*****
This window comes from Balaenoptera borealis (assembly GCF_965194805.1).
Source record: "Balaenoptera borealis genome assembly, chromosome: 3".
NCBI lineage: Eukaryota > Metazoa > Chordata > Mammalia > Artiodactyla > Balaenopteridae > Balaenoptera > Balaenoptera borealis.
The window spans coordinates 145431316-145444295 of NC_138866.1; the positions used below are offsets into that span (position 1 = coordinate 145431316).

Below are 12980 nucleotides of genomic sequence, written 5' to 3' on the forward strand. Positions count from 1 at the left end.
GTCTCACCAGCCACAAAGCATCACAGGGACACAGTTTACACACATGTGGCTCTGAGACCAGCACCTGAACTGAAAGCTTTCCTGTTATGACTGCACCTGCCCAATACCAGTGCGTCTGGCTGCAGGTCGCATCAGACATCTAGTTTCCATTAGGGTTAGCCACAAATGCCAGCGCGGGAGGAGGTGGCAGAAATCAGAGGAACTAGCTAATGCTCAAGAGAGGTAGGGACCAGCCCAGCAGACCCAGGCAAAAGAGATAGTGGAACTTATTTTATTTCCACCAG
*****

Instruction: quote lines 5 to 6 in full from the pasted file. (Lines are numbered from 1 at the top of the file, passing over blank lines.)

Below are 12980 nucleotides of genomic sequence, written 5' to 3' on the forward strand. Positions count from 1 at the left end.
GTCTCACCAGCCACAAAGCATCACAGGGACACAGTTTACACACATGTGGCTCTGAGACCAGCACCTGAACTGAAAGCTTTCCTGTTATGACTGCACCTGCCCAATACCAGTGCGTCTGGCTGCAGGTCGCATCAGACATCTAGTTTCCATTAGGGTTAGCCACAAATGCCAGCGCGGGAGGAGGTGGCAGAAATCAGAGGAACTAGCTAATGCTCAAGAGAGGTAGGGACCAGCCCAGCAGACCCAGGCAAAAGAGATAGTGGAACTTATTTTATTTCCACCAG